SAN FRANCISCO - California and other states that want to make marijuana
available to sick or dying patients are flouting federal drug laws in much
the same way that Southern states defied national civil rights laws, a
senior Bush administration lawyer said.

California is ground zero in a long tug of war with the federal government
over the medical value of marijuana and the power of state governments and
voters to make exceptions for people who may benefit from the illegal drug.

Five major federal lawsuits involve those who grow, use or recommend
marijuana for medical use in California.

The Bush administration has asked the Supreme Court to settle the latest
fight by agreeing that Washington has the power to revoke medical licenses
of doctors who invoke state laws and recommend pot for their patients.

States cannot choose when to abide by federal law and when not to, Justice
Department lawyer Mark Quinlivan said Saturday.

"You cannot cherry-pick," said Quinlivan, the top federal trial lawyer in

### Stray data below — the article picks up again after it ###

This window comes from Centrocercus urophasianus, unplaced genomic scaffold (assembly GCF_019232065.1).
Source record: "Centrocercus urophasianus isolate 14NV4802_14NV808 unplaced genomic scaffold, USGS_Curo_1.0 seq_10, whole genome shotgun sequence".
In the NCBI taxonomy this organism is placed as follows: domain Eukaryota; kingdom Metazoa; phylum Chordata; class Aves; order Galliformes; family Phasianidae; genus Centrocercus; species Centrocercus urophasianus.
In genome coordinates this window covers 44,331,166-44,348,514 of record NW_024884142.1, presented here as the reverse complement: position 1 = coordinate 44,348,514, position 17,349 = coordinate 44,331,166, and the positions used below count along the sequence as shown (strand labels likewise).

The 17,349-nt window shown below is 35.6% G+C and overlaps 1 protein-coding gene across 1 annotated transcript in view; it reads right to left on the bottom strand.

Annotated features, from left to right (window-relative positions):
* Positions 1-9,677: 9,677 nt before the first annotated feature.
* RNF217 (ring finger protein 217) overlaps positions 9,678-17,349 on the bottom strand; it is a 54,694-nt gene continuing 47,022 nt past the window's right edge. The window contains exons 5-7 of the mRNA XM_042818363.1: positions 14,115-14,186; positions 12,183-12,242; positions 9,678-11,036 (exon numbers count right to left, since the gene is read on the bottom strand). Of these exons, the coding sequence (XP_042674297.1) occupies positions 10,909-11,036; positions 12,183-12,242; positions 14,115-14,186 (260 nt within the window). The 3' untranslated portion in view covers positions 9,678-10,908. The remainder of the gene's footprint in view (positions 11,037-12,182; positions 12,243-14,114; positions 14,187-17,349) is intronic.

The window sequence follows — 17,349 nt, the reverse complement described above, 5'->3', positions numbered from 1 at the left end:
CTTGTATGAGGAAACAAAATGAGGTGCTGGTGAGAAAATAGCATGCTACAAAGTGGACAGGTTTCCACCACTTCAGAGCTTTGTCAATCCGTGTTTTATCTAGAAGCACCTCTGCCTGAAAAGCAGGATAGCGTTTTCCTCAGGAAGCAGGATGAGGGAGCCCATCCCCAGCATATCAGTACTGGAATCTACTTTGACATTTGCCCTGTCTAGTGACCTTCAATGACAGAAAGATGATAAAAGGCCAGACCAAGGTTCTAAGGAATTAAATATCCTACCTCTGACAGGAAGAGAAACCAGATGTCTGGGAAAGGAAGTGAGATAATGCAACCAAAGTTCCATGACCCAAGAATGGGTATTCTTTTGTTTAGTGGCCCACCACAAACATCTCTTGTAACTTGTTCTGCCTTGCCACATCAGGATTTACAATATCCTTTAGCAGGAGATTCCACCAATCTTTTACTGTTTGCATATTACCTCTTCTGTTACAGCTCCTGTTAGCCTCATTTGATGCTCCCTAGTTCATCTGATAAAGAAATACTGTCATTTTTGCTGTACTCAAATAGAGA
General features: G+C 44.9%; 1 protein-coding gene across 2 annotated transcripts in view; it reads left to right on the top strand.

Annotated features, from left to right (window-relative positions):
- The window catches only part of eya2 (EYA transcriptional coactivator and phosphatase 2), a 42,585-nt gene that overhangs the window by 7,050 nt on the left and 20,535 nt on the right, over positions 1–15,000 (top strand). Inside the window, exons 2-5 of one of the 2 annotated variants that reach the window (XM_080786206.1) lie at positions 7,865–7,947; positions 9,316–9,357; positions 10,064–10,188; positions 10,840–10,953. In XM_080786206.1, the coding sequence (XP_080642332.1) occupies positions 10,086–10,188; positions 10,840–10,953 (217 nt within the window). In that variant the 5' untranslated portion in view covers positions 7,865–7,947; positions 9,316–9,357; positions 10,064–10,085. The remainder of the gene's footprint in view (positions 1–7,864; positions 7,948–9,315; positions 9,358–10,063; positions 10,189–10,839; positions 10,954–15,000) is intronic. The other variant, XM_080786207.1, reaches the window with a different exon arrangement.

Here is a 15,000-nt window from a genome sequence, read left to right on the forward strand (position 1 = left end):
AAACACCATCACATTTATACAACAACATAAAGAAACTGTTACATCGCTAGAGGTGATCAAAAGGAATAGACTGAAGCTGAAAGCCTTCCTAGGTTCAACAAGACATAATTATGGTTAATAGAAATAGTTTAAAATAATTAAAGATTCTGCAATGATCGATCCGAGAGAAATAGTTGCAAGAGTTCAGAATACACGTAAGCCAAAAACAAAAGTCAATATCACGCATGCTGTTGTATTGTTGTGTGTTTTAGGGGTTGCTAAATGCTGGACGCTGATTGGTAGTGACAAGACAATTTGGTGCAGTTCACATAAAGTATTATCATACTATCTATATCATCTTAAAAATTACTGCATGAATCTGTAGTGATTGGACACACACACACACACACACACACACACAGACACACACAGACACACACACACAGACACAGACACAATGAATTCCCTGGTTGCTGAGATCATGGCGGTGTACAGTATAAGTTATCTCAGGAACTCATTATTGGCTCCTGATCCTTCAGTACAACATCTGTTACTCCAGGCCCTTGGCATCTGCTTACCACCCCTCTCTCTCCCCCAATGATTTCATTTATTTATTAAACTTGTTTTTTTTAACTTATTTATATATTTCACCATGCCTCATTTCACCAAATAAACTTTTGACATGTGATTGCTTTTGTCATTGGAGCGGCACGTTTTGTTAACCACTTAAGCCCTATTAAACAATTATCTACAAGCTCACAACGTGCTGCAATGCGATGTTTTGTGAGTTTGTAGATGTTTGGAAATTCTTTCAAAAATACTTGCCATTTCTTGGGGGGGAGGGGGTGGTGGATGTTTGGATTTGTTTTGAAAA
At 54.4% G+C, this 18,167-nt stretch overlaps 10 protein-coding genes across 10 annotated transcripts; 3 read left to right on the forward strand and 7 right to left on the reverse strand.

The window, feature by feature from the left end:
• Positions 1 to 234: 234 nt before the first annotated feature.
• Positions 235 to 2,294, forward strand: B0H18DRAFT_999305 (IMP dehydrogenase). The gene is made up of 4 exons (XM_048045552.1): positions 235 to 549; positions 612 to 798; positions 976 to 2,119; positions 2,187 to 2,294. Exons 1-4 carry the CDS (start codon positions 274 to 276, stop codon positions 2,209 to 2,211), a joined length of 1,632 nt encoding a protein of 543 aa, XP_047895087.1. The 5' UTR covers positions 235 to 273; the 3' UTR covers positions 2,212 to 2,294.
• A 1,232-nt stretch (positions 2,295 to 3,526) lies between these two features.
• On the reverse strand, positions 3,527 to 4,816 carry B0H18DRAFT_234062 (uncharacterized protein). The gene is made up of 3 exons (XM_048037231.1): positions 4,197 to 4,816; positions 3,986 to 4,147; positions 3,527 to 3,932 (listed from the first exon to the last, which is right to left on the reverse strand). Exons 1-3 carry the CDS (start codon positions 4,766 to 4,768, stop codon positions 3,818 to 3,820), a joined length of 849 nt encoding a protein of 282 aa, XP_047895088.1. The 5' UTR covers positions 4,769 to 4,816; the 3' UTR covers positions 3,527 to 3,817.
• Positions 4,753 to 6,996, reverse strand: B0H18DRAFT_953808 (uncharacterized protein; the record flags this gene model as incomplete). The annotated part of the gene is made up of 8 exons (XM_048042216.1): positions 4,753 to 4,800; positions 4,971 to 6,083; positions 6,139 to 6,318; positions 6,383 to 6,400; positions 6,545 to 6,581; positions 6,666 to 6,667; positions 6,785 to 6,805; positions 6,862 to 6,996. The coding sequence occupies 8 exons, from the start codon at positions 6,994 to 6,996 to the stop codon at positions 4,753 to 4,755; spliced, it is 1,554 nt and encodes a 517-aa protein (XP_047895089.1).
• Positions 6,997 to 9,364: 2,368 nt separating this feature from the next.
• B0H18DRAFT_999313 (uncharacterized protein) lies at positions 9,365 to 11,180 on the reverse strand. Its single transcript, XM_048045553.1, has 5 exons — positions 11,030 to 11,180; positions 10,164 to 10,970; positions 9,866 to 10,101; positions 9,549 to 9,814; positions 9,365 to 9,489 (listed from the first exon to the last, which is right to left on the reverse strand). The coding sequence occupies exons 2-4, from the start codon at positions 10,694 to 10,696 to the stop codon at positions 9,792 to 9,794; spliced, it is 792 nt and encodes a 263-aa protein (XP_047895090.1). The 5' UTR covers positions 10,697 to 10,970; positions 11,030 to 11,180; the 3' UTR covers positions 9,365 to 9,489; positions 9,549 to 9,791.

three of the pending cases and a panelist at an American Bar Association
discussion of medical marijuana.

California voters passed Proposition 215 in 1996, legalizing marijuana for
medical use. Eight other states followed suit.

Federal law recognizes no medical purpose for the drug and bans its private
production, sale or use.

"There is a basic question of what power does California have," said lawyer
Gerald Uelman, Quinlivan's opponent in two cases. The federal law
regulating drugs "is not a federal takeover of the medical system" or the
duty of doctors to help the very ill, Uelman said.

Pubdate: Mon, 11 Aug 2003
Source: Daily Democrat (CA)
Copyright: 2003, Daily Democrat